Following the aforementioned dissatisfaction with the aesthetic, the team doubled down on the legacy styling of the original games. Infinite was supposed to release last November alongside the Xbox Series X, but was delayed until Autumn this year for an artistic overhaul.

The visual depiction of Zeta Halo is based on the Pacific Northwest. This is the same area Bungie drew upon for inspiration when making the original Halo. Justin Dinges, campaign art lead, touched on the world’s sub-biomes and artistic direction:

We have some high altitude pallets, we have some more wetland pallets … some war-torn areas; we refer to those as The Deadlands, where you can really see some storytelling going on. … we actually have cave systems in the game as well, so you can go exploring in some really dark, kind of moody areas and see what you can discover.”

The game will also have a day-and-night cycle and be populated by alien wildlife.

The Q&A didn’t delve into weapons much, but what the devs did say is sure to rattle some fans. Lead sandbox Designer Quinn Delhoyo confirmed that duel-wielding — a feature that fans have been begging return since Halo 3: ODST and Reach — is, “not on the cards right now.”

Whenever you set out to make a game the size of Halo Infinite, there’s just so many things you can do. I think we have a very talented team where we can do anything, but we can’t do everything.” Delhoyo explained. 

The team is reportedly putting its focus into fine-tuning the gunplay and polishing the weapons instead. 
This is also the reason given for why there won’t be any playable Elites, as the developers are focused on fleshing out Master Chief’s new ark. 


Halo Infinite seems to hit upon a similar gameplay style as Metro: Exodus: A mixture of linear and non-linear experiences in the pursuit of a seamless, more organic world, while still providing a tightly woven narrative and central objective. 
Infinite will also handle all of its pivotal story moments within the engine. There won’t be any traditional cutscenes, according to Mulkey.

343i understand that they need to try something new in order to compete with modern shooters. The Call of Duty series — and the 15 years of beige coloured military games it inspired — is decidedly out of favour with many FPS fans.
Halo remains unique enough from those games to stand on its own, but still shares a lot of the same foundational components and gameplay mechanics. 

Although bound by the same tropes, Respawn had the initiative to prioritise player movement with the Titanfall series. They tactfully tuned the gameplay into something new enough to excite players, feeling like a refinement of the style as opposed to just being another bland military shooter.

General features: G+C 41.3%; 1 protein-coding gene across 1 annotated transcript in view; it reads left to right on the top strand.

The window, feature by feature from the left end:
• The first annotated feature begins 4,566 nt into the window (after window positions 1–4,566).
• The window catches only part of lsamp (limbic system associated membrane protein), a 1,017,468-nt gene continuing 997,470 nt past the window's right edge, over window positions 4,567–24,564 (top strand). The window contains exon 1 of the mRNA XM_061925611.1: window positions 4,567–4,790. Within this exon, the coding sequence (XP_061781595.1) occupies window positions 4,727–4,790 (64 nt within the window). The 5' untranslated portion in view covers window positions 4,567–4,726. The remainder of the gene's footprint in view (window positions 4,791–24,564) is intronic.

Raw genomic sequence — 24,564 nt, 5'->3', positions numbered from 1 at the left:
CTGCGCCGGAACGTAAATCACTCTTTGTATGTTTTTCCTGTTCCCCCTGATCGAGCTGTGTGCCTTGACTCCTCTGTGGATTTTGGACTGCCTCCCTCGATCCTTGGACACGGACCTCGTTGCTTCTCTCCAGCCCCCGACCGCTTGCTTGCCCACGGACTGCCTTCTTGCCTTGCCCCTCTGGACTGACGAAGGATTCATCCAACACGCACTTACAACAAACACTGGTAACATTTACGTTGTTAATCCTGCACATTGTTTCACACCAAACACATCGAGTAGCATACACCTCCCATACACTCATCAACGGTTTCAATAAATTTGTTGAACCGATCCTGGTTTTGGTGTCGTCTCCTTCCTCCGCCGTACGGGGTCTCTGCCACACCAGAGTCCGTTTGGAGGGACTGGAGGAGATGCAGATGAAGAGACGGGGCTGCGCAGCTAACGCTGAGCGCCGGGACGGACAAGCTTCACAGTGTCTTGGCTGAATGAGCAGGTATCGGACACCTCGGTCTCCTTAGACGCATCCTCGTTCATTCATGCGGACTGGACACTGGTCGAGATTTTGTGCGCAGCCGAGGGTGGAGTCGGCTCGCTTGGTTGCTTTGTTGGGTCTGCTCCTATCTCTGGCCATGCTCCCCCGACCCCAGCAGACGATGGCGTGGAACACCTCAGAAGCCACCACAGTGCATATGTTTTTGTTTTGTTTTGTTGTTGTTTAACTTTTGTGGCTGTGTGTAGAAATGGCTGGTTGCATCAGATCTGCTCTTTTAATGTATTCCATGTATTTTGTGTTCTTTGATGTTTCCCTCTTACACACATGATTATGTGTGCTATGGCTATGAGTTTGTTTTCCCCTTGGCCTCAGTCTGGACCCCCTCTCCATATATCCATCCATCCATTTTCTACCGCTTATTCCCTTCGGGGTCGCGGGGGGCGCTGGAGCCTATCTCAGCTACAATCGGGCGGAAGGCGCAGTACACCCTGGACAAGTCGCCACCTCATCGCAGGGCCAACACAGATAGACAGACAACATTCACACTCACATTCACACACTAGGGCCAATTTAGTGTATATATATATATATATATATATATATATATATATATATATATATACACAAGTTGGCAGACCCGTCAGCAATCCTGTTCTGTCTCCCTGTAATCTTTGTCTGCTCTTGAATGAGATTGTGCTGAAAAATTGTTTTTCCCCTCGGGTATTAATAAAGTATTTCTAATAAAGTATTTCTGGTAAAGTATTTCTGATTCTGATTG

Of course, it was DOOM, in an almost poetic return to form, that shook the genre to its core in 2016 and again last year. DOOM Eternal is widely considered to have been one of the best first-person shooters ever made, in part due to a rejection of the mechanics that Halo and Call of Duty popularised.  

Halo Infinite has tough competition and a lot to live up to, but development does seem to be going in the right direction. In the wake of the disaster that was Cyberpunk 2077, 343i received retrospective praise for having the guts to show their game in an unfinished state. They took criticism on board, listened to their fans, and last month revealed overhauled graphics.

Show us what you’re made of, Spartan

At the end of the discussion, the panel was asked if they were each having fun during the development of the game. It was, of course, a unanimous yes, but there was also a sincerity to their responses that shone through.
If there’s one thing that comes across clearly from this Q&A, it’s the earnest degree of passion and excitement the team has for the game. 

No one can say until release whether Infinite will successfully realise the concepts described above. The explanation of the mechanics was somewhat confusing, even contradictory at times, and how everything will knit together still remains unclear. 
That said, it’s an exciting time for fans. This is a spiritual rebooting of the franchise, as Troy Mashburn said, making the game pivotal in determining what Halo is within the current gaming landscape. 

343i have done a great job engaging with the community through the regular and in-depth Inside Infinite blog posts. They’ve been transparent with their supporters, somewhat of a rare quality in today’s video game industry. You can pre-order Halo Infinite here (affiliate link).

Having never fully lived up to the efforts of Bungie, its time for the team to show us what they’re made of. Let’s hope we have another DOOM Eternal on our hands.

If you enjoyed this article, why not check out our other work such as PS5 is Officially the Fastest Selling Console in US History or Reach for the Stars — Stellaris Kickstarter Hits £1 Million. You can also get even more content on our YouTube channel. Thanks for reading VeryAli!